Author Topic: The coat of arms on Australian coins  (Read 598 times)

0 Members and 1 Guest are viewing this topic.

Offline <k>

  • Moderator
  • Honorary Member
  • *****
  • Posts: 20 162
The coat of arms on Australian coins
« on: October 19, 2017, 04:15:37 PM »
From Wikipedia:

Following the federation of Australia, the first official coat of arms of Australia was granted by King Edward VII on 7 May 1908. It consisted of a shield in the centre, the seven pointed star on a wreath as the crest above it, and a kangaroo, with an emu using its foot to help the kangaroo to support the shield, all on a bed of green grass with a scroll containing the motto "Advance Australia". The selection of the kangaroo, the emu and the words, "Advance Australia" was tied together symbolically. The shield had a white background, with a red cross of Saint George, blue lines outside the cross, and a blue border containing six inescutcheons featuring a red chevron on white, representing the six states of Australia.

The seven pointed star seen at the crest is usually known as the Commonwealth Star of the Federation Star.

From Wikipedia:

The Commonwealth Star (also known as the Federation Star, the Seven Point Star, or the Star of Federation) is a seven-pointed star symbolising the Federation of Australia which came into force on 1 January 1901.

Six points of the Star represent the six original states of the Commonwealth of Australia, while the seventh point represents the territories and any other future states of Australia. The original star had only six points; however, the proclamation in 1905 of the Territory of Papua led to the addition of the seventh point in 1909 to represent it and future territories. The Commonwealth Star is one of the distinguishing characteristics of the Australian flag, as opposed to the similar flag of New Zealand.

Offline <k>

  • Moderator
  • Honorary Member
  • *****
  • Posts: 20 162
Re: The coat of arms on Australian coins
« Reply #1 on: October 19, 2017, 04:18:30 PM »
In September 1912 Australia adopted an amended coat of arms.

From Wikipedia:

The escutcheon is the focal point of the coat of arms, contained within is the badge of each Australian state, the whole surrounded by an ermine border representing the federation of the states.

In the top half, from left to right, the states represented are: New South Wales, Victoria and Queensland. In the bottom half, from left to right: South Australia, Western Australia, and Tasmania. Above the shield is the seven-pointed Commonwealth Star or Star of Federation above a blue and gold wreath, forming the crest. Six of the points on the star represent the original six states, while the seventh point represents the combined territories and any future states of Australia. In its entirety the shield represents the federation of Australia.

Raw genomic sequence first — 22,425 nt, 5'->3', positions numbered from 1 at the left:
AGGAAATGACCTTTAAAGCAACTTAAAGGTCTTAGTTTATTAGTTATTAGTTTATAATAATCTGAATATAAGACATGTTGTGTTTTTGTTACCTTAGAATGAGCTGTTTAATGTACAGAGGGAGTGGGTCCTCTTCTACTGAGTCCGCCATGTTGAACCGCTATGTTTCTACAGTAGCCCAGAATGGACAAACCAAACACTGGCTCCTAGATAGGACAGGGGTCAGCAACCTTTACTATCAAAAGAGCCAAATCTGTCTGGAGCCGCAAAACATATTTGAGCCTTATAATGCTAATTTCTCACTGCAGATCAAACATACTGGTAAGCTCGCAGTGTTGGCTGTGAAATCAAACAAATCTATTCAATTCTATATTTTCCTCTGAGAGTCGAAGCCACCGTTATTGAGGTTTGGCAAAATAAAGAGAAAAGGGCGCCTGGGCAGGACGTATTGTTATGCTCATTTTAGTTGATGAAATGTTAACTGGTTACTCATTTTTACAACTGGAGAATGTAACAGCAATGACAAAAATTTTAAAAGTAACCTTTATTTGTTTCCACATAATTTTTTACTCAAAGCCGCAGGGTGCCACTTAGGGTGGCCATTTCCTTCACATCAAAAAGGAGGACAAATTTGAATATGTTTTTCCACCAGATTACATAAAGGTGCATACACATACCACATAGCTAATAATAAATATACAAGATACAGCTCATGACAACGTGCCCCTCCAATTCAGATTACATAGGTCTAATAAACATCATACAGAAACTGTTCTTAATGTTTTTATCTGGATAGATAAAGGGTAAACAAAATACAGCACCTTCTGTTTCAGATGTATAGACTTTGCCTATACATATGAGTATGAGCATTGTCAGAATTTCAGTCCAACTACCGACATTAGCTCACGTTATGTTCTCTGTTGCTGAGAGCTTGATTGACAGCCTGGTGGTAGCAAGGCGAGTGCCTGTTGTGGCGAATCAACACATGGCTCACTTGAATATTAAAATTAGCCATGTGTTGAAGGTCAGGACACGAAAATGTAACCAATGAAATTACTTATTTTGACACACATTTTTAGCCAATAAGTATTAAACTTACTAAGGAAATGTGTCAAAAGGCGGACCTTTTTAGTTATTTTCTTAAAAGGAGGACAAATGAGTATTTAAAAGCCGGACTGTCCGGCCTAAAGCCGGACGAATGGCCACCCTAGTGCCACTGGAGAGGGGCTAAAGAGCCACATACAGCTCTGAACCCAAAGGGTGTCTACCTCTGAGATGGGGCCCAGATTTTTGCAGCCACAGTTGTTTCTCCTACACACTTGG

The Red Kangaroo and Emu that support the shield have never been designated as official animal emblems of the nation. They owe their unofficial recognition to the fact that they are native Australian fauna (found only on that continent), and likely chosen because they are the most well-known native Australian animals large enough to be positioned together in scale holding up the shield. They were chosen to symbolise a nation moving forward, based on the fact that neither animal can move backwards easily i.e. symbolising progress. It has been claimed that the kangaroo is, and must be seen to be, male.

In the background is wreath of Golden Wattle, the official national floral emblem, though the representation of the species is not botanically accurate. At the bottom of the coat of arms is a scroll that contains the name of the nation. Neither the wreath of wattle nor the scroll are technically part of the design, because they are not described on the Royal Warrant that grants the armorial design.

Offline <k>

  • Moderator
  • Honorary Member
  • *****
  • Posts: 20 162
Re: The coat of arms on Australian coins
« Reply #2 on: October 19, 2017, 04:20:09 PM »
From Wikipedia:

Acacia pycnantha, commonly known as the golden wattle, is a tree of the family Fabaceae that is native to southeastern Australia. It grows to a height of 8 m (26 ft) and has phyllodes (flattened leaf stalks) instead of true leaves.

Offline <k>

  • Moderator
  • Honorary Member
  • *****
  • Posts: 20 162
Re: The coat of arms on Australian coins
« Reply #3 on: October 19, 2017, 04:23:38 PM »




The first official coins of the Commonwealth of Australia were issued in 1910. The reverse of the sixpence, shilling and florin showed the coat of arms.

See: Predecimal coinage of the Commonwealth of Australia.

Offline <k>

  • Moderator
  • Honorary Member
  • *****
  • Posts: 20 162
Re: The coat of arms on Australian coins
« Reply #4 on: October 19, 2017, 04:27:16 PM »
In 1938, Australian redesigned it coins. Curiously, however, it left the reverse of the sixpence unchanged. As a result, the sixpence was issued with an outmoded coat of arms until its demise in 1965.



The coat of arms on the florin was updated in 1938. Strangely, the Commonwealth Star, which should have formed the crest, was replaced by the monarch's Imperial State Crown.








Offline <k>

  • Moderator
  • Honorary Member
  • *****
  • Posts: 20 162
Re: The coat of arms on Australian coins
« Reply #5 on: October 19, 2017, 04:28:49 PM »




When the decimal 50 cents was issued in 1966, it showed an updated version of the coat of arms. Even so, the version that appeared on the coin was highly stylised in various respects, if you compare it to the official version.




Offline <k>

  • Moderator
  • Honorary Member
  • *****
  • Posts: 20 162
Re: The coat of arms on Australian coins
« Reply #6 on: October 19, 2017, 04:31:59 PM »




The design was left unchanged when the coin became 12-sided in 1969.

See also: The decimal coinage of Australia.